Defence

Ministry of Defence: Using the contract to maximise the likelihood of successful project outcomes

“The Ministry of Defence is at the forefront in some areas of contract best practice and, when viewed against the constraints under which they work, that is a real achievement. However, they must now meet the challenge of ensuring that all of their contract negotiation is consistently at this high level.”

This is the second report in a series of studies and follows ‘Driving the successful delivery of major defence projects: effective protect control is a key factor in successful projects’, which was published in May 2005.

Report cover showing soldier and army equipment

“The Ministry of Defence is at the forefront in some areas of contract best practice and, when viewed against the constraints under which they work, that is a real achievement. However, they must now meet the challenge of ensuring that all of their contract negotiation is consistently at this high level.”

This is the second report in a series of studies and follows ‘Driving the successful delivery of major defence projects: effective protect control is a key factor in successful projects’, which was published in May 2005.

The NAO initiated the development of a contracting strategy tool which the Department will take forward to consider its use as a practical guide to help users identify key issues, particularly at the start of the negotiation process. Sir John Bourn, head of the NAO, 7 June 2006


The Ministry of Defence is at the forefront of best practice in some areas of contract negotiation but needs to achieve these high levels more consistently, the National Audit Office reported today.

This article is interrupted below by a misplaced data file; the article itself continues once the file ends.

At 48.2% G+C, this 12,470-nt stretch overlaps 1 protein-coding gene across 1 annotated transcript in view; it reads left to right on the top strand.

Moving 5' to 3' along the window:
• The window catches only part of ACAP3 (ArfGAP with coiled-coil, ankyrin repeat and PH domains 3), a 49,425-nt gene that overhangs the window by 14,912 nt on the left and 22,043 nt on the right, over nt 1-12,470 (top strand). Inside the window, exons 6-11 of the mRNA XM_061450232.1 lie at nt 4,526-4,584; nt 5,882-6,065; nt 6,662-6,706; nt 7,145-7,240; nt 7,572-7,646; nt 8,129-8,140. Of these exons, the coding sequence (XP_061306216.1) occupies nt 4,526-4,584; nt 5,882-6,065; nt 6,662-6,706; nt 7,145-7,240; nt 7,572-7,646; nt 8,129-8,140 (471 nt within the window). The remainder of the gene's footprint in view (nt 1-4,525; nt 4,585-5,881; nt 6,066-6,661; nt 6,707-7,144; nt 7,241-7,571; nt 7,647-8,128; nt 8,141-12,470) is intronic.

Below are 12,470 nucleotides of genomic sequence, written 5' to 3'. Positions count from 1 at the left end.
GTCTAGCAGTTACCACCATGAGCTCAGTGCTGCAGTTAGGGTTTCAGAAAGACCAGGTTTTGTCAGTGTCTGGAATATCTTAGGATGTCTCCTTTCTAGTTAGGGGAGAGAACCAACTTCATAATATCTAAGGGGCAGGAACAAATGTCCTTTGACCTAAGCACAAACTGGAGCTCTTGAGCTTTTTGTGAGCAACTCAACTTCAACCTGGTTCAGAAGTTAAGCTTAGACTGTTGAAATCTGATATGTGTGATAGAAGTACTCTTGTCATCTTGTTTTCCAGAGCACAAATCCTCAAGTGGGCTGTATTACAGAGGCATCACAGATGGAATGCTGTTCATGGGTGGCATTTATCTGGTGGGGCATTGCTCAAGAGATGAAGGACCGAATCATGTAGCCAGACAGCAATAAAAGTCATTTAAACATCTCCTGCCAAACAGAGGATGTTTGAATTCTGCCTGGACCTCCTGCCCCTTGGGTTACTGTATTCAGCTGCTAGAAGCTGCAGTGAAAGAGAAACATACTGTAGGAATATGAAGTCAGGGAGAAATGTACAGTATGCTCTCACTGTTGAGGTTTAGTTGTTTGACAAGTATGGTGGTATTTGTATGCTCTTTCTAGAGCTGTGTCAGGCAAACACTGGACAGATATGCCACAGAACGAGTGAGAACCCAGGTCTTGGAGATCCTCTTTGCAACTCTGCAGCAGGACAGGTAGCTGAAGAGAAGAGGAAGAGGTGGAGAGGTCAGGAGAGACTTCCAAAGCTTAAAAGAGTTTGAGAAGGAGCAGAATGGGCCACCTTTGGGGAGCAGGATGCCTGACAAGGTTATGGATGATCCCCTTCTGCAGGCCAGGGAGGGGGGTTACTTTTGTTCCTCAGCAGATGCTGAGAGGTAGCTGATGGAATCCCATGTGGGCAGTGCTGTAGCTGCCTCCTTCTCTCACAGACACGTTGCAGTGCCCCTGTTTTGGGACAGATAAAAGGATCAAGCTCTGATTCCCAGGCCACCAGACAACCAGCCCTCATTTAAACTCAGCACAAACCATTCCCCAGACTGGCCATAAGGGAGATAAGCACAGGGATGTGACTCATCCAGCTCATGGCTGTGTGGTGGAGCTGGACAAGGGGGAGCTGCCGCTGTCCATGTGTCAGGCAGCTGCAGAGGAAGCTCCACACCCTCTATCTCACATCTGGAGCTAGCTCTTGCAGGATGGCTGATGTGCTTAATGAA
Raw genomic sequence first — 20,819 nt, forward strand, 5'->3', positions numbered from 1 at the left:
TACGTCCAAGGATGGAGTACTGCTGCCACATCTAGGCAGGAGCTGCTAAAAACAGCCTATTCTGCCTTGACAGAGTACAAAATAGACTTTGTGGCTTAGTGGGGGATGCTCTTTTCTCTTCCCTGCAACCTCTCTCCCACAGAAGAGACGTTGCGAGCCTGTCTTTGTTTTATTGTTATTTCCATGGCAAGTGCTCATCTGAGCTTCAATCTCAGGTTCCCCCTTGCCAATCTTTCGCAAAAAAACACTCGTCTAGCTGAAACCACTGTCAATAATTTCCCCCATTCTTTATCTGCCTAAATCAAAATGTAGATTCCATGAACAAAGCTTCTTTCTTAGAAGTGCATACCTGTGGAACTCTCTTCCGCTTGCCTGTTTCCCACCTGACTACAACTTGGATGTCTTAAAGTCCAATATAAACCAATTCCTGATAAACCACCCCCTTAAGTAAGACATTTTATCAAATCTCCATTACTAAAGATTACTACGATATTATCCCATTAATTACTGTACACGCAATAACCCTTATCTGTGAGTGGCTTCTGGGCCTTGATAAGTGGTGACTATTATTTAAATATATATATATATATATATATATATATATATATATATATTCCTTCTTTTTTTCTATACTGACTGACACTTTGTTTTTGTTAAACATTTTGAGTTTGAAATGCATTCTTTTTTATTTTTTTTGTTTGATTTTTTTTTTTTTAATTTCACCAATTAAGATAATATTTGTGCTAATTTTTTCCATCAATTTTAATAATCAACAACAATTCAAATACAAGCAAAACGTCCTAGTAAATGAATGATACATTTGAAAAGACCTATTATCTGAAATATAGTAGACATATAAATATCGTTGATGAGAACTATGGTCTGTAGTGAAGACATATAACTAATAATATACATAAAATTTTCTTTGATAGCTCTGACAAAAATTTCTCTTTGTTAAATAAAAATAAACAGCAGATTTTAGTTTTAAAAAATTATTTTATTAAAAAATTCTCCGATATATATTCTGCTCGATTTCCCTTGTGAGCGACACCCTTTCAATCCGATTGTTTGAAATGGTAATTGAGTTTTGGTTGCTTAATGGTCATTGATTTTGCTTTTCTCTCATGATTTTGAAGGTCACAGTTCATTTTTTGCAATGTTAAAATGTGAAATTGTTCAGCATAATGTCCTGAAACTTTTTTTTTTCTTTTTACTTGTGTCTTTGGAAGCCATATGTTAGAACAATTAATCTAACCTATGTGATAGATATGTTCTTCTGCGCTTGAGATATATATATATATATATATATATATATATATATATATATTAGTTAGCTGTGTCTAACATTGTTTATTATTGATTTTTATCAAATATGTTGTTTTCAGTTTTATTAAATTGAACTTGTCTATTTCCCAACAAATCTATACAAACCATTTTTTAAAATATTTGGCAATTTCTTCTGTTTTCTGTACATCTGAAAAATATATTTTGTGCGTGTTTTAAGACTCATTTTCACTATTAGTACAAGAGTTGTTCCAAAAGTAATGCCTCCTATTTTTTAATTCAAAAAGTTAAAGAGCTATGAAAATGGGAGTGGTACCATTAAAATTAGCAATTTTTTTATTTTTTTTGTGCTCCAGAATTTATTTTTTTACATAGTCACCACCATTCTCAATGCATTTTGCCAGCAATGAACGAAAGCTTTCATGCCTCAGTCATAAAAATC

The report to Parliament by head of the NAO, Sir John Bourn, looks at the importance of good contract management and builds on the ‘gold standards’ model the NAO developed last year, which details criteria for best practice in project management.

As a way of assessing the MoD’s approach to contract management, the report also considers how commercial organisations such as Virgin, BAA, Toyota and Sainsbury’s operate in this area. Although there may be some lessons the Department could learn from industry, in many aspects they lead the way.

All stakeholders consulted felt the MoD had strong legal, financial, commercial and negotiation skills. However, there was scope for improvement in managing and sharing knowledge, which is particularly important in such a specialist area. One MoD project team tackled these problems by offering bespoke training to their contractors on the proposed pricing mechanisms or a particular model of weapon they were negotiating.

A high turnover of staff also meant that in some instances contracts were being managed and negotiated by staff without adequate understanding of the product or service concerned. In some cases this left the MoD having to bring in commercial specialists to provide this expertise.


Publication details:

ISBN: 0102938121 [Buy from TSO]

HC: 1047 2005-2006

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